Americans eat something like a billion pounds of peanut butter per year–and most students feel, at their most eye-roll-y moments, like they write about a billion college essays (all those supplements!). If you want to develop a good essay, however, we could learn a thing or two from our popular staple peanut butter.
The Peanut Butter /Writing Process
My older stepson, K, is a bit obsessed with pb&j. Turns out it’s also the #1 choice of pre-game meals for the NBA (though they could afford caviar!), and most non-allergic elementary school kids (who scoff at caviar!). As soon as K walks in the kitchen, the possibility of pb hijacks his decision-making process. He pulls out the bread, the oversized jars of pb and local honey, and gets to work. His heart throbs.
The thing is, it’s torture watching him make it. Because he takes so very long, spreading that peanut butter. He runs the flat edge of the butter knife over and over the bread until there are zero lumps. The pb is exactly smooth. And 10 minutes have passed, maybe more. He devours it in three bites. Develop, delete; create, destroy; produce, consume; repeat.
Why this makes me want to lose my mind is a good question– it’s not my time or my sandwich.
Your college essay is not mine either. And I don’t lose my mind over it, nor should you (except in the healthy way that sometimes we need to lose ourselves to find ourselves). However, I think we could consider K’s approach to peanut butter spreading as one of the perfect metaphors for a common problem– the essay that a writer did not develop evenly sometimes misses the mark. So what do you need to consider to develop a strong essay? Not a flimsy, disappointing sandwich?
How to develop your college essay (quick & dirty):
- don’t over-expend on the intro
- include enough backstory
- vivify with scenes
- make some meaning
- have realistic aspirations
- connections should be fresh
- in conclusion, DON’T SAY IN CONCLUSION!–but give me a gift!
Put it into practice!
As you read through the following descriptions, cross check your draft. Act on your a-ha moments, even if you really want a sandwich instead.
I often see students who are eager to “hook” the reader (I don’t love that verb though) spend a ton of time on the intro, overworking it until it’s pitch perfect. That’s fine (though sometimes it’s starchy) and it’s definitely important not to bore or aggravate the reader in the first few sentences. Because– they just stopped reading.
However, often, after the intro, the writer becomes too laissez-faire. They know they have the reader’s attention, and they are exhausted from over-tuning the first few sentences. Go back to your intro. Ask yourself if you sweat harder on it than any other part. Can you bring some of that hook energy to the forgotten middle paragraphs?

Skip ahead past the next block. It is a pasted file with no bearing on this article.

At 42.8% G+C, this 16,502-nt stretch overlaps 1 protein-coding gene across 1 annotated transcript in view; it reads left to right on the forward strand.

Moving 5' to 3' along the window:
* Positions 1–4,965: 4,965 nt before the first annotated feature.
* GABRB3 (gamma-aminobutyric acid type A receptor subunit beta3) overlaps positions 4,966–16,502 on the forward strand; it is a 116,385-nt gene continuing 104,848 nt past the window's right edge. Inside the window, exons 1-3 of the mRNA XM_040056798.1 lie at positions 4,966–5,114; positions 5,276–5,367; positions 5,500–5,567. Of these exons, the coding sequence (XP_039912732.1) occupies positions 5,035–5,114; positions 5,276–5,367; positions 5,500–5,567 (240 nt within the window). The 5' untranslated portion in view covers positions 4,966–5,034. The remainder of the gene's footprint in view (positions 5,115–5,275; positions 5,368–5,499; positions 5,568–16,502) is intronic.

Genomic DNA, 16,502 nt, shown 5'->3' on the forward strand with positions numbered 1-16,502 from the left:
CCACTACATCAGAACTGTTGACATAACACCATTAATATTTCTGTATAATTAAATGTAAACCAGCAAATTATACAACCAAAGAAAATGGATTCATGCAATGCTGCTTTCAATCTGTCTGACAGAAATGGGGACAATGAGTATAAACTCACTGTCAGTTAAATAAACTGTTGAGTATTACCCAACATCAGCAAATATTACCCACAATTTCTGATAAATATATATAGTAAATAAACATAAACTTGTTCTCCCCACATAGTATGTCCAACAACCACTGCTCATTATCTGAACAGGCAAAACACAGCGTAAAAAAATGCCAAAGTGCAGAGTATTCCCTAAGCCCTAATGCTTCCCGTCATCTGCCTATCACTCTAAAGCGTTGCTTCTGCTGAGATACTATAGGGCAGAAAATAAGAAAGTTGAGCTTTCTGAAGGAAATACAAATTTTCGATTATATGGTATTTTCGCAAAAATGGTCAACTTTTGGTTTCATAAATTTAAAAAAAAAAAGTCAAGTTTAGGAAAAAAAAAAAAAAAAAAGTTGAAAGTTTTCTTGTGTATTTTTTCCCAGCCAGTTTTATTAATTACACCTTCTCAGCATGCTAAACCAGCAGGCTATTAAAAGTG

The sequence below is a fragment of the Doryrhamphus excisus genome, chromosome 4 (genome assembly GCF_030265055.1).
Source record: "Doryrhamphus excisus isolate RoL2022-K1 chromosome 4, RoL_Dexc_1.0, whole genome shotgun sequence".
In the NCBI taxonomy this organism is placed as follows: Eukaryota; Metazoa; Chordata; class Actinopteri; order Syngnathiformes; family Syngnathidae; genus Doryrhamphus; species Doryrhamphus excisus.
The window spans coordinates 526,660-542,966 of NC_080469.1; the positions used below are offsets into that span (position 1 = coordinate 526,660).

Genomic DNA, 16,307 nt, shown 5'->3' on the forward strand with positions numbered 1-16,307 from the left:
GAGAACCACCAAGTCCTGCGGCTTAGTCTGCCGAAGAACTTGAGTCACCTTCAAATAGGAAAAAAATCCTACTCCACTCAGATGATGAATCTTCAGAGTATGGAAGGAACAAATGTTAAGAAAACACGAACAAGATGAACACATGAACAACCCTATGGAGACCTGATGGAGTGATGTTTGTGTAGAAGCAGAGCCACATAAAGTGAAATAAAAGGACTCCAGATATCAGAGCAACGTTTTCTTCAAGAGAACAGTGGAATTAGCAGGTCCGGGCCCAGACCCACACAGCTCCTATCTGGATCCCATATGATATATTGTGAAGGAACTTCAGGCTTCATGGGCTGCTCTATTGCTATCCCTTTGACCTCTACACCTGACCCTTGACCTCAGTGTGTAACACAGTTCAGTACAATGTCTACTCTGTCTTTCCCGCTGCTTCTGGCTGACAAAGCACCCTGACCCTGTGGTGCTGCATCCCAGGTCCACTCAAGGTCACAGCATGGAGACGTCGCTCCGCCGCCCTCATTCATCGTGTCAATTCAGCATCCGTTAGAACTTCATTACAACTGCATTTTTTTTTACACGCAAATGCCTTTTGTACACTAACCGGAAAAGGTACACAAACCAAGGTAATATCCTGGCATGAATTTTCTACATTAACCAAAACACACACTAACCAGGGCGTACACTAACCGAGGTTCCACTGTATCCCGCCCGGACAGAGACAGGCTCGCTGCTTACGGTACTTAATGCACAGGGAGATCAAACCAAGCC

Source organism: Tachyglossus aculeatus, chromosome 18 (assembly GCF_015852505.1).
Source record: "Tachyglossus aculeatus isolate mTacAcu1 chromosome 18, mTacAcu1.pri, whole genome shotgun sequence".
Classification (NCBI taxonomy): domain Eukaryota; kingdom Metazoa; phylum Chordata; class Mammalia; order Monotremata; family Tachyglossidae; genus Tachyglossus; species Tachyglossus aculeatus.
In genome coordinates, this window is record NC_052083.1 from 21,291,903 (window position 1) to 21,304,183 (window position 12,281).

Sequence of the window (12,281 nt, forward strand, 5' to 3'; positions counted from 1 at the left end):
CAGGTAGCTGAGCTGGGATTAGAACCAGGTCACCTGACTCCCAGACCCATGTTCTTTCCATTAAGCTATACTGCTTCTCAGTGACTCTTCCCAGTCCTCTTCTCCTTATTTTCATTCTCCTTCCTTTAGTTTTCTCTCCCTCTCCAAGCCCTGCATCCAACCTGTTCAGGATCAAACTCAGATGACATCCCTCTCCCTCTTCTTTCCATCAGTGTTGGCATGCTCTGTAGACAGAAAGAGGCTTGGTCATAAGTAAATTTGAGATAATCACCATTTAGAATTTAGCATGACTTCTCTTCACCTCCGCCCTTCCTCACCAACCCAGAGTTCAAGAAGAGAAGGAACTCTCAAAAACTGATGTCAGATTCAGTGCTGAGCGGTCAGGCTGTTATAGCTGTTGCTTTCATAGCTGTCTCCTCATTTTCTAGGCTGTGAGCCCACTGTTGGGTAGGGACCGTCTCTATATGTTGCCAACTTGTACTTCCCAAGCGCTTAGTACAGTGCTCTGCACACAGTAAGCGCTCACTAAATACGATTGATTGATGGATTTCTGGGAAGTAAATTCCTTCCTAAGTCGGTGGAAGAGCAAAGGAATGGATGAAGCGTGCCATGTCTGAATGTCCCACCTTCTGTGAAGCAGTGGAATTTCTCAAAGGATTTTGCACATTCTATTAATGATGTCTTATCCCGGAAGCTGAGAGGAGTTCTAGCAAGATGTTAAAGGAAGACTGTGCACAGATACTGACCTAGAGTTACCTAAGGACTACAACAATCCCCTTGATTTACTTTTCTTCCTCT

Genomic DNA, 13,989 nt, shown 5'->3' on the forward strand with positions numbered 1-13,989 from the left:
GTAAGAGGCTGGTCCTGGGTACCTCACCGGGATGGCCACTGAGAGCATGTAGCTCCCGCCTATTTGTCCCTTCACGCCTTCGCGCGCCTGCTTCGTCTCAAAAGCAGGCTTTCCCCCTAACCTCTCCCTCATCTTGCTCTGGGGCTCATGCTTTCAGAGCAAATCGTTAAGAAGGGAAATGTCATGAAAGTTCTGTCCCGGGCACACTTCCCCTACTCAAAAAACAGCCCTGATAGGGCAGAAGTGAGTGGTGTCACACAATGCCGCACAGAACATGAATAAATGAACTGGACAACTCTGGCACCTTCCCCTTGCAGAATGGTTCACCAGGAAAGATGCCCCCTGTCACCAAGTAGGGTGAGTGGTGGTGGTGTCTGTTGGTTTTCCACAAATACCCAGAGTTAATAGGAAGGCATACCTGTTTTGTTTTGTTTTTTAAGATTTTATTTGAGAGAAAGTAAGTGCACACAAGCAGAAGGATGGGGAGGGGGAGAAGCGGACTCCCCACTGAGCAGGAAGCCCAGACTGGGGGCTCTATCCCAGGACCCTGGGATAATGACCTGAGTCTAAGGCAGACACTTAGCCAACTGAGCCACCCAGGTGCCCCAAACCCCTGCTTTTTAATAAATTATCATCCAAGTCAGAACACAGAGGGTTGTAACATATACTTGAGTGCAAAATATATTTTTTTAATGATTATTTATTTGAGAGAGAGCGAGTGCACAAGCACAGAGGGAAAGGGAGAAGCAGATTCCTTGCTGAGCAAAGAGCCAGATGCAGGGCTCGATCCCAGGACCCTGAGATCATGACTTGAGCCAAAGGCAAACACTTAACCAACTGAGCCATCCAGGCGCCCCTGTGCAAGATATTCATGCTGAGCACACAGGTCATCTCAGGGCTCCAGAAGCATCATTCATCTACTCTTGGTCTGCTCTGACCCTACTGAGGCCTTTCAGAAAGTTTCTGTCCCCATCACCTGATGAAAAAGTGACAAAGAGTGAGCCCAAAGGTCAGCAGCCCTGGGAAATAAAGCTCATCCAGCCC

There is too little backstory. I have no idea the context for the story you’re telling. I have no idea of where this essay fits in the scope of your life story. Look at your backstory– did you skip anything crucial? Did you make too many assumptions?
There is too little scene– I never get pulled into the present with you, roped in to something vivid. Don’t just tell me, for example, that you had PB&J for lunch every day for five years; LET ME SMELL IT IN ITS PLASTIC BAGGIE. LET ME SEE THE OTHER KIDS TURNING AWAY IN BOREDOM FROM YOUR LUNCH BOX.
I don’t know what all this means to you– you parachute out of your essay without doing the hard work of reflection. I never get some version of NOW I REALIZE THAT STICKING TO MY HABITS MADE ME FEEL SAFE. THE WORLD WAS BIG AND BAD BUT MY LUNCH BOX REPRESENTED THE KNOWN.
You have no idea what a college essay conclusion should do except include some hokey statement about YOUR FUTURE CAREER and HELPING THE WORLD be better so you just say that and cross your fingers. I WILL USE MY SKILL OF BEING STUDIOUS IN MY FUTURE HIGH PAYING CAREER AS A PBJ RESEARCHER. No, please. Pass the jalapeno.
You forget that one of the best things you can do is make an unusual connection, and you go for a safe, predictable connection instead– for example, doing community service (usually for, like, a day) helped you see that YOU HAVE SO MUCH PEANUT BUTTER WHILE OTHERS HAVE NONE. YOU WILL BE ETERNALLY GRATEFUL FOR YOURS. (What do any of us know of eternity?)
All of these are missed opportunities.
I watch the care, attention, and even love my stepson puts into that sandwich. When he eats it, however quickly, there will be no place that lacks the just-right amount of peanut butter. The sandwich will satisfy equally, if briefly (what do any of us know of eternity).
So, please, take a minute in your review of your essay and ask yourself if you have truly spread the peanut butter evenly. Do you need to develop any part more fully?
Did you add the honey?
After all the peanut butter, I still don’t know how to develop my essay
I know, I know, metaphors are only so helpful! We give fast feedback and peanut butter knife-technique coaching. Even better, like peanut butter, we try to make ourselves available to anyone who wants to develop an exceptional college essay, regardless of ability to pay in full. Contact us to discuss. Abolish the lumpy, uneven essay and replace it with your best work.
Then let the NBA know you’ll be joining them for lunch.